Additionally, being a veterinarian is not just about taking care of animals. Yesterday, I spoke to middle school students about career opportunities and I felt compelled to inform them about how this profession is just as much about dealing with people, the general public. James Herriot wrote “All Creatures Great and Small” in which his stories about being a veterinarian are just as much, if not more, about the farmers and pet owners than about the animals.
Every once in a while, we are so fortunate to hear a wonderful and touching life story. Recently, one particular story had my entire staff in tears, happy tears. I would have great difficulty telling the true life fairy tale in chronological order. Therefore, I’ll do my best to reproduce the experience in the order that it touched my heart.
Almost two years ago, an older couple, about 60 something, came into the clinic with their sick six-month-old Chihuahua puppy. The puppy’s name is Schatzi and I had the unfortunate duty to explain to them that she did not look like a purebred Chihuahua puppy. I noticed that Mr. Townsend was repeating some of my dialogue to his wife. He was, to some degree, translating certain portions of the conversation.
You see, Mrs. Townsend spoke broken English with a stern German accent, though he was easily understood. I concluded that Mr. Townsend must have thought my slow Appalachian “hick” drawl was difficult for his wife to understand.
Nevertheless, Mrs. Townsend spoke adamantly about their love for Schatzi, regardless of her doggie pedigree. It was obvious that Schatzi was a part of the family and should not be mistaken for just another pet.
Mrs. Townsend proceeded, after some coaxing, to explain to me that Schatzi in German is translated as meaning dear or love. I also learned that Schatzi was the very first dog, I mean furry family member that Mrs. Townsend had ever had. Despite Schatzi’s temperamental attitude toward me, she was loved like a child by her owners.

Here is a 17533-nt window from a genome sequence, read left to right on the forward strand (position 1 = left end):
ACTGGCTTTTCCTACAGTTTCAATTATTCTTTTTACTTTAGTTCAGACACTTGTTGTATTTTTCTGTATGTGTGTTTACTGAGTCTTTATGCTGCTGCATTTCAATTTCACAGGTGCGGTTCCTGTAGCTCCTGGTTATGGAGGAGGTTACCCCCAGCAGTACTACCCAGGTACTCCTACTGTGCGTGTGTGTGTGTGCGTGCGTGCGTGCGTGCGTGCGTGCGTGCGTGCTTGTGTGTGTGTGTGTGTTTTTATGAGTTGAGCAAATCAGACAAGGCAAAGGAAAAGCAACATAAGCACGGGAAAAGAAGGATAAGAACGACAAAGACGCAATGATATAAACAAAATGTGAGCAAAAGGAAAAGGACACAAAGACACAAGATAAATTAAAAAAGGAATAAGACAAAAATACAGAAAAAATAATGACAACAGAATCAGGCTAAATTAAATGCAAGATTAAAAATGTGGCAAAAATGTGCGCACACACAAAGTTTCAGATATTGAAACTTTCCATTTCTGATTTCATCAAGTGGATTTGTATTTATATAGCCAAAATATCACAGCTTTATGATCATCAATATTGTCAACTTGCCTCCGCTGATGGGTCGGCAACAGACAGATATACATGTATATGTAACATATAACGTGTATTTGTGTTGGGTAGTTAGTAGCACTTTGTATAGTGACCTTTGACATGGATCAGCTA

That is when the storytelling began. My staff and I could see the Townsends’ love and true affection for one another. Therefore, we began asking them about their lives such as “How did you two meet?” The Townsends were more than glad to oblige and I got the feeling that they knew just how special their lives had been.
They met in Germany while Thomas Townsend was in the Army stationed there during the Korean War. Elizabeth was born and raised in Kaiserslautern, Germany, as one of 11 children. Her father and two brothers were in the German Army during World War II. Her father returned home, but her brothers never returned and were believed to have been killed by the Russians.
After finishing high school and working in a wool factory for five years, Elizabeth’s father and mother died leaving eight children. Being the oldest, Elizabeth quit work to take care of her brothers and sisters. Shortly thereafter, one of her sisters went to work for the U.S. Army Engineering Depot. She met Thomas who was stationed there and quickly set up Thomas and Elizabeth on a blind date.
Thomas and Elizabeth were married four months later. They were married three times about a year apart in the English, French, and German sections of Germany in 1952, 1953, and 1954 respectively. Elizabeth could not speak English, but managed to learn how to say “I do!” rather quickly. It would take three years before Elizabeth was allowed to come to the United States of America. Thomas re-enlisted in the Army for one more year so that he would not have to leave Germany without Elizabeth.
When they came to America, they had a 14-month-old son with them, as well as Elizabeth’s four younger brothers which they raised. Now, Elizabeth has lived in the United States for 58 years and loves this country, as she says that it is a better place to live and raise a family.
Every time the Townsends bring Schatzi into the clinic for examination and treatment, Mrs. Townsend says “Whatever Schatzi needs, you give her!” Thomas and Elizabeth’s love for one another and their fairy tale love story exemplifies the human animal bond by their love and affection for Schatzi, their first four-legged furry family member.
Their story illustrates just how important our pets are. They radiate and tell the extended story of ourselves.
Pets are as important as our children and teach us about love.
When your pet has a need, please call your veterinarian to ensure that your pet lives a long, healthy, and happy life.